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graceland

@graceland:

 

As this process continues, it becomes like an awakening baby that there is SO MUCH that I don't know.

You who've written other trip reports know what it's like to seek for images and words to convey the essence to others.

Not at all easy. Yet fulfilling.

Tom K.

 

 

You might notice @@Tom K that my approach to a trip report is a bit different from most others. Mine is quick. I don't think too far ahead; and I write as I remember the day - or perhaps a snippet of the future - or even the past. I dive in as a memoir for I don't want to be burdened with the complexities of "complete structure" in a sentence, or a correct this or that that I've forgotten from English class.

 

I like to write as though the reader (you of course!) is sitting with me and I am just conversing, telling a tale of a place I've been-- which i'd hope others would eventually want to go - or if have been - are enjoying the ride with me as I retell my story.

 

I don't think of my writings as a report per se; rather just a chat with friends on what went on when I visited the most wondrous continent in the world. I know purists probably don't care for it, but that's just the way I am. If I had to log in the number of sightings - at what time - and how many - what species - flying, sitting, standing, lying- crying, swearing, running, swimming (jesting on the lying and crying :rolleyes:) though I imagine they swear to themselves, esp with a missed kill --I'd NEVER get around to it. I want to dive in as soon as I return. I also don't mess around with photos....I can crop; and I can hit "enhance" on iphoto. Thats it. Thats what I show but they are my memories and I enjoy every little "whoops bad one" as well as good ones!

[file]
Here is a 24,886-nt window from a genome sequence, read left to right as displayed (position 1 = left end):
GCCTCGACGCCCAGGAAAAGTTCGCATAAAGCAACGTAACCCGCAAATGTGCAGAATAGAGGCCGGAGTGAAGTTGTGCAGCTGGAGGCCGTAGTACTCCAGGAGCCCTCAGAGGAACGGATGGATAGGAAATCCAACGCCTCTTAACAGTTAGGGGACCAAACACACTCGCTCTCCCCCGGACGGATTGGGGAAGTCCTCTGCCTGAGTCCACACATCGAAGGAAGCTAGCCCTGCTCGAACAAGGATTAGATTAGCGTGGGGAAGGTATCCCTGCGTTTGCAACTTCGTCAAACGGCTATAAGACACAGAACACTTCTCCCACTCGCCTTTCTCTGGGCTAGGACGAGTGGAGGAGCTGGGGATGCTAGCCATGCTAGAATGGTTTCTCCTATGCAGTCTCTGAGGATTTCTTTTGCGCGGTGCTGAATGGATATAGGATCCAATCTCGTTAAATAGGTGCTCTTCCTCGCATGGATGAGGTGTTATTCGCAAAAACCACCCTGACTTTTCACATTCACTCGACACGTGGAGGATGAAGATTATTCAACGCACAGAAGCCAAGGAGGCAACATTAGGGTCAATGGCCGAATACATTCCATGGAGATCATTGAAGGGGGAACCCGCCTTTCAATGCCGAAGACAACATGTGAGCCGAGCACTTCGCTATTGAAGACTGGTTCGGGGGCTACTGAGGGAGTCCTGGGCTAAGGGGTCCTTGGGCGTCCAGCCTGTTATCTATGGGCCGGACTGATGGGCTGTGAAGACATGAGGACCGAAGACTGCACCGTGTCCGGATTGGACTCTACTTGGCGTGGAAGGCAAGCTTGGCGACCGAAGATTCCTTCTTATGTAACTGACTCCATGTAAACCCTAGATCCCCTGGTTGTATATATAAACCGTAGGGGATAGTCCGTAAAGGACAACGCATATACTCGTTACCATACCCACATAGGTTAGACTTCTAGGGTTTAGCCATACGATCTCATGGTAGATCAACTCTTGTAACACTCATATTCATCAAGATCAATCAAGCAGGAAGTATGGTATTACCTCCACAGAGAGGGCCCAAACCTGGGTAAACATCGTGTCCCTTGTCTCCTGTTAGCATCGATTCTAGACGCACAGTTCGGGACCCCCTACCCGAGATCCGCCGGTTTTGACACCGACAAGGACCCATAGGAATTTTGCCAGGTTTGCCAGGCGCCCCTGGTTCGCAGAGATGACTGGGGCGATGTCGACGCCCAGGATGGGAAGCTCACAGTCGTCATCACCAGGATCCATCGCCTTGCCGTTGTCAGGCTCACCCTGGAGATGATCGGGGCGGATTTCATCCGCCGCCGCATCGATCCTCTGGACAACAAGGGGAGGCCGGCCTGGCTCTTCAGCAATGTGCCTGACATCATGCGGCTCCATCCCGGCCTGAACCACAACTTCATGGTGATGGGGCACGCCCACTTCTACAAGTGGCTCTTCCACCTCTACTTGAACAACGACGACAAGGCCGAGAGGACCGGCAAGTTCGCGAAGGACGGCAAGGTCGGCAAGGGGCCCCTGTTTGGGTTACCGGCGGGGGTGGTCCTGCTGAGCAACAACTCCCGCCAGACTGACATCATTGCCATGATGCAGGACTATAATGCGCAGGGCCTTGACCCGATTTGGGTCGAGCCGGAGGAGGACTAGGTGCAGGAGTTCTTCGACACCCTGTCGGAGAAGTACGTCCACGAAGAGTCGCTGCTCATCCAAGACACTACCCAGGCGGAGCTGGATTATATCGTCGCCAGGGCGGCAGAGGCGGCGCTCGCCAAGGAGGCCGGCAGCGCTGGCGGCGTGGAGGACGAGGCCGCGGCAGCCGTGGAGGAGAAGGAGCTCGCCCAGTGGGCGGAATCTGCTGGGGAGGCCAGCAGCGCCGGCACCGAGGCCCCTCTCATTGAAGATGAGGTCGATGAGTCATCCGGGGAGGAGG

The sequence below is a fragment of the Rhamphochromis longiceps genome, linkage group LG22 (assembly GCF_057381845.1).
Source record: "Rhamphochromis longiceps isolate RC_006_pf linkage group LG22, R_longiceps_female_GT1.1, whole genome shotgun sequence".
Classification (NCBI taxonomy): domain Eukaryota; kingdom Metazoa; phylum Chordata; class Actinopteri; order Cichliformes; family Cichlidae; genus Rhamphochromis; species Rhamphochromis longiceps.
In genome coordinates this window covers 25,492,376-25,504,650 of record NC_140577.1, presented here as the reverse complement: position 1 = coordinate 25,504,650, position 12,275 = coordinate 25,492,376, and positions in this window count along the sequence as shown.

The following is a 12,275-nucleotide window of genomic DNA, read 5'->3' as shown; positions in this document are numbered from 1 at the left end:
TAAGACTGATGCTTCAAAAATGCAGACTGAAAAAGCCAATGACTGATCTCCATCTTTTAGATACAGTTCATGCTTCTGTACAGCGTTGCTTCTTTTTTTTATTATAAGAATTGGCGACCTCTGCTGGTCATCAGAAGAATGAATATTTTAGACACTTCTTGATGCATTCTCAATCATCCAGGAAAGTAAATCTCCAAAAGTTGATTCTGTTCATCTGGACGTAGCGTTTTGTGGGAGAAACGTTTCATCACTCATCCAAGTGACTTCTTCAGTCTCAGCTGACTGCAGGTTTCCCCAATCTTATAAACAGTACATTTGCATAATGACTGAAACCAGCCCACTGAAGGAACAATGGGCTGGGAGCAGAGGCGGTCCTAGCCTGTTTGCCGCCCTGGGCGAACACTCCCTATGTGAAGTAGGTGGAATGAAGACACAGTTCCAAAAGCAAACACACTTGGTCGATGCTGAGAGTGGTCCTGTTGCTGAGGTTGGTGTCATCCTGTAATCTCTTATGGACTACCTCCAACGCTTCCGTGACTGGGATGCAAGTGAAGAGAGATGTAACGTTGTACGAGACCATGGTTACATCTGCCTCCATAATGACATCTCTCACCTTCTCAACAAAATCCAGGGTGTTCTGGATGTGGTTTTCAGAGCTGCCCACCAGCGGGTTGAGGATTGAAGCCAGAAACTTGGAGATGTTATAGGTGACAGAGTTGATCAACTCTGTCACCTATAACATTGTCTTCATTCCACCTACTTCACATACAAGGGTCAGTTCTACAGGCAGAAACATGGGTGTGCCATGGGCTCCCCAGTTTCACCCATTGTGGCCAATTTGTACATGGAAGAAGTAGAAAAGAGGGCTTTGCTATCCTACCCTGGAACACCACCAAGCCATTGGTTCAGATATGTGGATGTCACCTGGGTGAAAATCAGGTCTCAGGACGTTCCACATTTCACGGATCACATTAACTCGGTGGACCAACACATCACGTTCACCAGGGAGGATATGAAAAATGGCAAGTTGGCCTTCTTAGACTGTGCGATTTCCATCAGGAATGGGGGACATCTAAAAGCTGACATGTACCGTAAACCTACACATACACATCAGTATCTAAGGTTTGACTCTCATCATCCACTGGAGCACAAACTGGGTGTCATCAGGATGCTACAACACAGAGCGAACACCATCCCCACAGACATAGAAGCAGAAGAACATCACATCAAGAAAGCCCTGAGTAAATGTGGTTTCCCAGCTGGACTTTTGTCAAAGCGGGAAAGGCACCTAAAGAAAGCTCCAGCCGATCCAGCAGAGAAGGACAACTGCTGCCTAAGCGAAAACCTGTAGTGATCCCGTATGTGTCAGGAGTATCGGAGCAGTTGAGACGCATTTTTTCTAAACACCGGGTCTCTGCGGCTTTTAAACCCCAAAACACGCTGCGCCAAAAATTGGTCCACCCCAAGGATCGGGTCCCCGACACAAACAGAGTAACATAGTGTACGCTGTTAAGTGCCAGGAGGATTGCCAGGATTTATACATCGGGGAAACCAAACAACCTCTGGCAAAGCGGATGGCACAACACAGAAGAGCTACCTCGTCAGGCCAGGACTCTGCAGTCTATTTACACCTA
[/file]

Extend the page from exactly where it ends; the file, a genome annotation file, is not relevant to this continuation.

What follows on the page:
If not,

I'd still be a lurker :D

 

However, I do devour every report no matter how they are formatted!

Edited by graceland
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graceland

 

attachicon.gifQuenching.JPG

Quenching

And then there were elephants...by the dozen! We rounded a tight bend to head onward to the lodge when Loxodonta africana in force appeared. They were hustling along, as if urgency compelled jogging rather than striding. Many paused to quench their thirst in small puddles. They were aware of us but generally indifferent, as other matters circled through their thoughts.
Protectors
The infant carefully tucked between protective females, the grass blowing in the foreground, the blurred background, the immediacy of being protected in that environment — this image captures an aspect of that early evening game drive which I like as much now as when it was happening.